Up close and personal with Africanized Honey Bees
I’m no stranger to Africanized honeybees.A few years ago my dad was attacked inTucson while watering the plants in our backyard. Even after he frantically raninside, more than thirty bees followed him, and my entire family had to swat fornearly ten minutes to get rid of them. He was stung more than thirty times.
The year before an inspector told us they were Africanized bees, but we’d never had a problem until that day.
Most people know Africanized bees as killer bees, a term UCDavis entomologist Eric Mussen says is misleading. “They were called assassin bees in Brazil because the bees go into European honeybee colonies and wipe out the other bees, not because they kill humans.” They do pose a more seriousthreat than European bees though. While you might receive up to 200 stings froma honeybee attack you could receive up to 2,000 from Africanized honeybees,something virtually no one can withstand. Genetically, AHB are more aggressivein guarding the hive—they’ll follow you for up to 30 minutes and thus you’remore likely to be stung.
In the past ten years, AHB have gradually been moving north;so far they’ve been located as far north as central Nevada. But Mussen saysthat trend is slowing and that no new migration has been recorded in recentmonths. “It appears as though the Northwest expansion has slowed down to atrickle, if not stopped,” Mussen said. “We were predicting they’d be in the BayArea by now, but for some reason they didn’t make it.” There’s enough pollenand NorCal has the right climate, so entomologists don’t really know why thebees aren’t migrating.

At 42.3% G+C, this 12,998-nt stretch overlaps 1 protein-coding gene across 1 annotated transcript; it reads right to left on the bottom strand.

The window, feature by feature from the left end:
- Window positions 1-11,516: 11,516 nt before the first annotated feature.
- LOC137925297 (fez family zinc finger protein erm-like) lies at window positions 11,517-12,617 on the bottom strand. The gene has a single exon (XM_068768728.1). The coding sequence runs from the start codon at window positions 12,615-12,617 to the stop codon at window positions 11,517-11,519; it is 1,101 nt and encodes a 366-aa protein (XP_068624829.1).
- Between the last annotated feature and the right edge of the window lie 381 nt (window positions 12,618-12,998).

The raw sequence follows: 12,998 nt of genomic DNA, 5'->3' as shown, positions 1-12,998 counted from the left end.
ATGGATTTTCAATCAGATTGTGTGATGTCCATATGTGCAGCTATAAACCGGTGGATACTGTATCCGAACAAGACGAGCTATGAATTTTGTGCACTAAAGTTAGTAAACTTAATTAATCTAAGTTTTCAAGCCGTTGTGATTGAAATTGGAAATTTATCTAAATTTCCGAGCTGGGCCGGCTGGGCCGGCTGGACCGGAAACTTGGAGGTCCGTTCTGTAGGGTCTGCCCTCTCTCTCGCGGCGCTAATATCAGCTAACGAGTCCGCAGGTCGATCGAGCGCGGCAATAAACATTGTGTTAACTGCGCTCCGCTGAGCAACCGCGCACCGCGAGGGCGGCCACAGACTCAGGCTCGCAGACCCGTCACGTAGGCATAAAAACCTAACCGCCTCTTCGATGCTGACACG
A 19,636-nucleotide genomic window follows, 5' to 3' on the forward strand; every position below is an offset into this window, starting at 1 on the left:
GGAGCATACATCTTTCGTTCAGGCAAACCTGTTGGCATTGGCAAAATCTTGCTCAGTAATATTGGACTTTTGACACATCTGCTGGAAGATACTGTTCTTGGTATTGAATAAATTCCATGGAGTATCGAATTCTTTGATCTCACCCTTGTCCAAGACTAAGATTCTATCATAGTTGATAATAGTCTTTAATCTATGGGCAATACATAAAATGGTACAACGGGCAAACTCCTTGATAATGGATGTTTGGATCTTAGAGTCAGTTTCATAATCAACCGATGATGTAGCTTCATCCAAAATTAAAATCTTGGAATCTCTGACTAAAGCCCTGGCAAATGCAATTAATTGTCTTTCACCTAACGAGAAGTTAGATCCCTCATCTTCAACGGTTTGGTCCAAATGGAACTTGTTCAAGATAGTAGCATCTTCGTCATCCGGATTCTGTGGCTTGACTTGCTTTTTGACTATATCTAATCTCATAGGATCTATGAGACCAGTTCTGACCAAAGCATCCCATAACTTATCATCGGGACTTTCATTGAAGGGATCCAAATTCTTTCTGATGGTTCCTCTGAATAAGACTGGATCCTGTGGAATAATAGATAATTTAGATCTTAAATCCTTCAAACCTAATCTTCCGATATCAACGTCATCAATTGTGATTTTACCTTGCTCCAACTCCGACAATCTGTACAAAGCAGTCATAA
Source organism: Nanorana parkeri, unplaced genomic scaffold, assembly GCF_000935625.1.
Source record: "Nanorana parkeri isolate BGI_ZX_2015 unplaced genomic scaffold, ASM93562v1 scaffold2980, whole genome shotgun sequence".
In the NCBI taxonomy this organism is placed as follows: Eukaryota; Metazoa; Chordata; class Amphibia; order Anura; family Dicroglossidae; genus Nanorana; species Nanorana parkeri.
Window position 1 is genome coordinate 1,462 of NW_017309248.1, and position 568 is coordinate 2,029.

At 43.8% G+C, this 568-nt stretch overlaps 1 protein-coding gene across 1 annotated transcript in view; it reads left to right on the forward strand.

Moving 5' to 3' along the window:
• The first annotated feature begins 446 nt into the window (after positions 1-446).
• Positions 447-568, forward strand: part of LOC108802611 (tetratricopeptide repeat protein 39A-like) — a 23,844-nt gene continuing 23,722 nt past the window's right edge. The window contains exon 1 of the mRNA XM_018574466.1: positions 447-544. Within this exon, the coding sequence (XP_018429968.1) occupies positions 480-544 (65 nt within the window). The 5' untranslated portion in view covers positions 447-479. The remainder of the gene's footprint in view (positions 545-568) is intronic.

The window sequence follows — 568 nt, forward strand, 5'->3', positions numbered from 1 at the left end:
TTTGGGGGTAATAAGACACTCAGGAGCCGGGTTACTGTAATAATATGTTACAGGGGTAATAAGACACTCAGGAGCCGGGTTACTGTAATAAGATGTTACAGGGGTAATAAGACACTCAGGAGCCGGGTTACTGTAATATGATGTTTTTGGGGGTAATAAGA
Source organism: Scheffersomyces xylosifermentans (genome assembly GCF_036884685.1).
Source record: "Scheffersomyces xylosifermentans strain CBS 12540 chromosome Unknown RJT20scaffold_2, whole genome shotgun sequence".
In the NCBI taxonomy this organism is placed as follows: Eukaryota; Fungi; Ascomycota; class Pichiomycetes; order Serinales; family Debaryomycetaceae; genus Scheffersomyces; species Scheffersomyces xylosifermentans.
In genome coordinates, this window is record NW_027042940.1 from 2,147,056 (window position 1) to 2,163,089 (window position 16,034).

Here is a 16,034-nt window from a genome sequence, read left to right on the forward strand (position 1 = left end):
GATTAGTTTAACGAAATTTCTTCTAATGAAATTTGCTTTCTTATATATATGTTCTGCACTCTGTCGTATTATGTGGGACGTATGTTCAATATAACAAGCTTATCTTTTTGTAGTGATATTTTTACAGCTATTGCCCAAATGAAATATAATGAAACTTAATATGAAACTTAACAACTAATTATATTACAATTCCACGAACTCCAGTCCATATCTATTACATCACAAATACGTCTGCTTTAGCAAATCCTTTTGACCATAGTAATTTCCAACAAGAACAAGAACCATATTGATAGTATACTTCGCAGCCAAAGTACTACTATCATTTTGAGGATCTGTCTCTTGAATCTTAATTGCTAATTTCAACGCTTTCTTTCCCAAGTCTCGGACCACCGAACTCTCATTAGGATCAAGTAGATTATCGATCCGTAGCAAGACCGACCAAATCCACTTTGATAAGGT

The good news is, beekeepers have learned how to mitigateaggressive AHB colonies by introducing European honeybee queens, which thencross-breed and produce gentler offspring. If only I’d had beekeeping skillsback then and could have re-queened the hive outside our house. Ok, you’reright, I probably wouldn’t have had the gusto to suit up and try to reengineeran entire hive. That’s something I’d happily leave up to a professional!
In the end, my dad was fine and never had to go to the hospital. But he’s jumpy around bees now and even the sound of a fly makes the hairs on his arms stand up. It’s too bad he never got the chance to meet Sunset’s bees. Even though they have their feisty moments, they’ve completely won me over.
By Lindsey Hoshaw, Sunset intern